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Unde fungi ego impetro rego quod de Deus

English translation: From wherever I am serving /working, I accomplish and rule what is God's ??

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21:28 Aug 16, 2001
Latin to English translations [Non-PRO]
Latin term or phrase: Unde fungi ego impetro rego quod de Deus
Unde fungi ego impetro rego quod de Deus
adam
English translation:From wherever I am serving /working, I accomplish and rule what is God's ??
Explanation:
To accurately translate "fungi" (from fungor as Flavio says) we should have a bit more context, since it means:
<fungor , functus, fungi, v. dep. [kindred to Sanscr. bhuj-, frui] , to busy one's self with or be engaged in something; to perform, execute, administer, discharge, observe, do (syn.: administro, defungor); constr. with abl., rarely with acc. or absol.

It is the same root of the word "function" in English.

Also, as Flavio says, there are some problems with the grammar.

Can you confirm the spelling?

For example, if impetro and rego are both verbs (first pers. sing, present tense) than a conjunction is needed between the two (impetro et rego)

Also it would be interesting to have a
bit more context in general (where is it from, author, purpose etc.)

Paola
(Civis romanus sum, hence don't condemn me too hastily!)
Selected response from:

CLS Lexi-tech
Local time: 11:22
Grading comment
Graded automatically based on peer agreement.
4 KudoZ points were awarded for this answer

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Summary of answers provided
na +2From wherever I am serving /working, I accomplish and rule what is God's ??
CLS Lexi-tech
na +2Some suggestion...
flaviofbg


  

Answers


5 hrs peer agreement (net): +2
Some suggestion...


Explanation:
The phrase looks somehow strange. This is all I can say to help you:

Unde: "from where"
fungi: fungor is deponent, so I suppose this apparently passive infinitive is, really, an active infinitive. "to do something, to take that something to its final part, to end something, to make something with responsibilities"

ego impetro: I get, I obtain that...(1st singular)

rego: I rule, I administrate

quod de Deus: what talks about God, what is about God, the things about God.

Sounds a bit strange... Something must be wrong in the grammar? Please check.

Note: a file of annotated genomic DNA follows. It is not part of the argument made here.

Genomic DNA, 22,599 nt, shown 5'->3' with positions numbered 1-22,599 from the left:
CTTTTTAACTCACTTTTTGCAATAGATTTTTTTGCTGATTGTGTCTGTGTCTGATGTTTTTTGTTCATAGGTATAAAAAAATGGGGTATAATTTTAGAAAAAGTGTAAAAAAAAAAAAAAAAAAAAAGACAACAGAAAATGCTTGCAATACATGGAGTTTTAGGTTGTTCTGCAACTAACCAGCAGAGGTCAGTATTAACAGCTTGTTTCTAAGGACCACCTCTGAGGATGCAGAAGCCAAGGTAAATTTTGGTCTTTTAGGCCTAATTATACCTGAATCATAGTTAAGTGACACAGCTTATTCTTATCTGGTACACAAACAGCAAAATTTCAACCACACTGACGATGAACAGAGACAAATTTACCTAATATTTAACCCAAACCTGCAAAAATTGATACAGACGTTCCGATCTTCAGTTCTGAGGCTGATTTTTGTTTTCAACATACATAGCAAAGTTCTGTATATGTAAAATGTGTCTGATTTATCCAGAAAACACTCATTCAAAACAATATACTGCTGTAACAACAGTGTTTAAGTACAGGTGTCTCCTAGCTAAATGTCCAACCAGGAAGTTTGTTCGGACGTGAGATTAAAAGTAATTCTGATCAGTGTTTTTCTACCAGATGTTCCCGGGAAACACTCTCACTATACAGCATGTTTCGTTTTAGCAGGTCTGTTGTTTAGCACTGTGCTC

A possible strange result:

"From where I do my job, I get to rule all the things that apply to God"

Hope it helped somewhat... Francesco, may you help further please?

Flavio


    Disctintion in Latin
    Translation Student
flaviofbg
Spain
Local time: 17:22
Native speaker of: Native in ItalianItalian, Native in SpanishSpanish
PRO pts in pair: 155

Peer comments on this answer (and responses from the answerer)
agree  Francesco D'Alessandro: sorry, can't make head or tail of it
1 day 10 hrs
  -> esatto... è stranissima!!!

agree  Vicky Papaprodromou
1435 days
Login to enter a peer comment (or grade)

7 hrs peer agreement (net): +2
From wherever I am serving /working, I accomplish and rule what is God's ??


Explanation:
To accurately translate "fungi" (from fungor as Flavio says) we should have a bit more context, since it means:
<fungor , functus, fungi, v. dep. [kindred to Sanscr. bhuj-, frui] , to busy one's self with or be engaged in something; to perform, execute, administer, discharge, observe, do (syn.: administro, defungor); constr. with abl., rarely with acc. or absol.

It is the same root of the word "function" in English.

Also, as Flavio says, there are some problems with the grammar.

Can you confirm the spelling?

For example, if impetro and rego are both verbs (first pers. sing, present tense) than a conjunction is needed between the two (impetro et rego)

Also it would be interesting to have a
bit more context in general (where is it from, author, purpose etc.)

Paola
(Civis romanus sum, hence don't condemn me too hastily!)

CLS Lexi-tech
Local time: 11:22
Native speaker of: Native in ItalianItalian
PRO pts in pair: 16
Grading comment
Graded automatically based on peer agreement.

Peer comments on this answer (and responses from the answerer)
agree  Francesco D'Alessandro: besides, "de" and "Deus" (nominative case) are at odds
1 day 8 hrs
  -> Absolutely, it is a real puzzle... I am curious. Adam, please tell us more!

agree  Vicky Papaprodromou
1435 days
Login to enter a peer comment (or grade)




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